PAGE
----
My Turn: Why New Hampshire needs the “For the People Act”

For the Monitor
Published: 4/30/2021 11:00:06 AM

Like many voters, I had heard about the over 800 page “For the People Act” (HR 1) and a companion voting bill, The John Lewis Act (HR 4). I knew that these bills had been passed by the U.S. House of Representatives and that they will soon be considered by the U.S. Senate.

The sponsors of these bills believe that they are critically necessary to protect our most fundamental right as citizens: our right to vote. Right now, many states are working hard to pass both outright and subtle voting suppression laws.

Opponents of the For the People Act are spending millions of dollars to oppose this legislation. Given our recent safe and successful 2020 elections, it is reasonable to ask, what does this legislation do, and is it necessary? And why are millions of dollars being spent to defeat it?

To get some answers to these questions, I spent over four hours on April 20 attending, via Zoom, a bipartisan hearing on the For the People Act conducted in Washington, D.C. by the U.S. Senate Committee on the Judiciary. Both Republicans and Democrats gave testimony and asked questions during this meeting. Our own Secretary of State William Gardner was one of several experts participating in the hearing. Secretary Gardner spoke in opposition to the For the People Act.

So, what are some of the key provisions of this bill and why does New Hampshire’s Secretary of State oppose it? I learned that the For the People Act proposes national measures to ensure fair elections by automating secure voter registration across the country and by removing barriers which some states have imposed on their voters.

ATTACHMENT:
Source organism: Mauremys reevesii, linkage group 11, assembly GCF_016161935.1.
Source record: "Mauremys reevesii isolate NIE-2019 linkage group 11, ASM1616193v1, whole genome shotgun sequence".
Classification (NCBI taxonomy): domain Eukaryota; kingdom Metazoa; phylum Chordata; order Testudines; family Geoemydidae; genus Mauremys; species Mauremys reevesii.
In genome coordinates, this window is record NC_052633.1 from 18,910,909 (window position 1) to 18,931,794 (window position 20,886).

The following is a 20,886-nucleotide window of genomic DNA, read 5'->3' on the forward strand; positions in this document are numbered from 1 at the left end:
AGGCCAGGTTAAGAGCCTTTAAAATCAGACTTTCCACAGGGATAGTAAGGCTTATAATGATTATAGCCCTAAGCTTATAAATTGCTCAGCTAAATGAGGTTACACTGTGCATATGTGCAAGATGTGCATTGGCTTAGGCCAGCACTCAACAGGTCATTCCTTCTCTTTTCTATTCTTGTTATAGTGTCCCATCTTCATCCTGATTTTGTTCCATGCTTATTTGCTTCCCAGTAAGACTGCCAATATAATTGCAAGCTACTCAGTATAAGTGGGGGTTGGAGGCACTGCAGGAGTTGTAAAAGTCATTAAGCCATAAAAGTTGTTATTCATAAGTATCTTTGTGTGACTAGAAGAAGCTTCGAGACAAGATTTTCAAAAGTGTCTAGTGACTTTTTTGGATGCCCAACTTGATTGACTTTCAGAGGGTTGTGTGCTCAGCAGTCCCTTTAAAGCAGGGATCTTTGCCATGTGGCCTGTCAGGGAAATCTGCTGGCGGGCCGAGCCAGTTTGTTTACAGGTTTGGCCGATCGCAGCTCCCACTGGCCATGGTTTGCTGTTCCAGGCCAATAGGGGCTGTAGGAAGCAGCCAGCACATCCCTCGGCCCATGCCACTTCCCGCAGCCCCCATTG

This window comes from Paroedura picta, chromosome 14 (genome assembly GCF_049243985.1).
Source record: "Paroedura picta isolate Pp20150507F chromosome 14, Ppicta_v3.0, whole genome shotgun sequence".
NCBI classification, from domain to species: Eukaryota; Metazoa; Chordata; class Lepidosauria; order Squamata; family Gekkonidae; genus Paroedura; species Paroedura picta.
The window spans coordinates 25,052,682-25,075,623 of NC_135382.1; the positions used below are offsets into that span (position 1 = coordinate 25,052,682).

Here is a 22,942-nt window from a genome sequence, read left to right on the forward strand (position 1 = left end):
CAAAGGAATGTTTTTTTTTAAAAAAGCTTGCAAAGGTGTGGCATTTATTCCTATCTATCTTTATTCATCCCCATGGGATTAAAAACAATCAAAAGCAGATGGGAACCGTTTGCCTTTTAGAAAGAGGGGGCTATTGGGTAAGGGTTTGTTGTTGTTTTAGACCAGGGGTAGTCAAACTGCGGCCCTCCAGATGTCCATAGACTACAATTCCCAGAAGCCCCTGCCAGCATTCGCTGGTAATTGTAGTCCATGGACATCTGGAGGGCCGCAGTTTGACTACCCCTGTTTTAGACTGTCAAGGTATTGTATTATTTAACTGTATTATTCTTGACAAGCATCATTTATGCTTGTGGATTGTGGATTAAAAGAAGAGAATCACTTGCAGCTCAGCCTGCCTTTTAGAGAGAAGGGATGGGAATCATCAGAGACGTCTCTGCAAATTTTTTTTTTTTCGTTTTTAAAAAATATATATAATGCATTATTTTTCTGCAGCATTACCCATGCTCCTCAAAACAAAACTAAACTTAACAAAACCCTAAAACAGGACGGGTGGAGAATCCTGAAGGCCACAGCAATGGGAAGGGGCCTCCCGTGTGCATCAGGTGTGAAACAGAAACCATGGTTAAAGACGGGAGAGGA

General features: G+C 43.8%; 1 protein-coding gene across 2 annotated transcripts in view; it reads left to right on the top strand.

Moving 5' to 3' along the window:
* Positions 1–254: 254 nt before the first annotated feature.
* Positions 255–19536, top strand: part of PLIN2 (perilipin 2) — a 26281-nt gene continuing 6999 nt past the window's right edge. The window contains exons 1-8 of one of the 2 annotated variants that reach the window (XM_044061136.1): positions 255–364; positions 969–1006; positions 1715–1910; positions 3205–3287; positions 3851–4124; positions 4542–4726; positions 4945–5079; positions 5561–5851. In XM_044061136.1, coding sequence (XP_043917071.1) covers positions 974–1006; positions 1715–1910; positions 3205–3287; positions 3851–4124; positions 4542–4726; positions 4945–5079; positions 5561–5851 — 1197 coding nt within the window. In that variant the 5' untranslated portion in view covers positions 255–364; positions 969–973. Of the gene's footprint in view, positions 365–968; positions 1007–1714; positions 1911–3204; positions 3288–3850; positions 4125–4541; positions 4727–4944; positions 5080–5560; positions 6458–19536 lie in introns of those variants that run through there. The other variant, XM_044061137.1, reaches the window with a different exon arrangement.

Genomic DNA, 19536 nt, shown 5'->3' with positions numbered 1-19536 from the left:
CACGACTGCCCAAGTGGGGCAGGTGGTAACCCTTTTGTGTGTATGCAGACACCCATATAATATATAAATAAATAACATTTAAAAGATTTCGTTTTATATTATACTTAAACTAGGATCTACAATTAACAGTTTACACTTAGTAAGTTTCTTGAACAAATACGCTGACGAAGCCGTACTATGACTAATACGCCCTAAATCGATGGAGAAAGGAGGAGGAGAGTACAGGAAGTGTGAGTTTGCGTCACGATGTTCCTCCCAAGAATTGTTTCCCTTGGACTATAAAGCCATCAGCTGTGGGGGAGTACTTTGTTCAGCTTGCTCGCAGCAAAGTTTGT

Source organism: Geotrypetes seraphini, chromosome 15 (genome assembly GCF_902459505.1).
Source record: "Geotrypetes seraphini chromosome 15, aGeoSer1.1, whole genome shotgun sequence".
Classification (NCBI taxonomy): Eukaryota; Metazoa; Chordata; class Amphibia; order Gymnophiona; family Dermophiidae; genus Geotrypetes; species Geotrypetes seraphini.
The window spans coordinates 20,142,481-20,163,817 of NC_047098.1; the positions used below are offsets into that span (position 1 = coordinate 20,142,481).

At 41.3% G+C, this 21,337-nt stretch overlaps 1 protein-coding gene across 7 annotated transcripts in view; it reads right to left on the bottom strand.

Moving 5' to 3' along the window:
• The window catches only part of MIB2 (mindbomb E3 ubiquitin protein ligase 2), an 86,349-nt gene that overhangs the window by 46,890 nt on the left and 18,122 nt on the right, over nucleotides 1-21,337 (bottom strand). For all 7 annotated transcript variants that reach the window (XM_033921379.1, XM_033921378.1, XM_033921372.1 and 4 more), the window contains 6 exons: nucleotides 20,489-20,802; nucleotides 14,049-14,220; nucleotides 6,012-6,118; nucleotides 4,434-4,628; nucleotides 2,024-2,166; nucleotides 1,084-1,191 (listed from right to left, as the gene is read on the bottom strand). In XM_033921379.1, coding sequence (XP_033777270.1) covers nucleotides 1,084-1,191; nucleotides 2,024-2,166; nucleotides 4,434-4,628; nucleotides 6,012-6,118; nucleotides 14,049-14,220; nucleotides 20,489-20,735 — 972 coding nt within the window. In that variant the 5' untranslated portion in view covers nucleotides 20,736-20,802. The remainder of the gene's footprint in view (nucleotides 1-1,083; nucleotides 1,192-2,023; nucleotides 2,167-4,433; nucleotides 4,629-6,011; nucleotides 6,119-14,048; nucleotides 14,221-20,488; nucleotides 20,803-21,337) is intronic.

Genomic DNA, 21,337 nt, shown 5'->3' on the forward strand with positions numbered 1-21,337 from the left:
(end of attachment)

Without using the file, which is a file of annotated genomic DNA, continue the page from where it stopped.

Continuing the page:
The bill implements measures designed to sensibly reduce long lines and wait times endured by many voters in many states. The bill puts in place measures to end the domination of big money in our politics by requiring the identification of large political donors and strengthening the oversight of the Federal Election Commission so that it can effectively enforce secure election laws already on the books.

This law overhauls the Office of Government Ethics by closing loopholes that have allowed lobbyists and foreign agents to interfere with our elections. The bill also includes measures to protect against gerrymandering and to ensure fair and transparent redistricting.

I have learned that the reason that this bill is over 800 pages long is because it addresses a wide variety of similar, long-neglected critical issues. (A short, useful summary of the bill can be found on the website of Maryland Congressman John Sarbanes.)

In a recent statement, our Secretary of State said that he opposes the For the People Act because he believes that it threatens New Hampshire’s first in the nation primary. HR 1 does not threaten our state’s primary. HR 1 would mandate no-excuse absentee voting in every state including New Hampshire.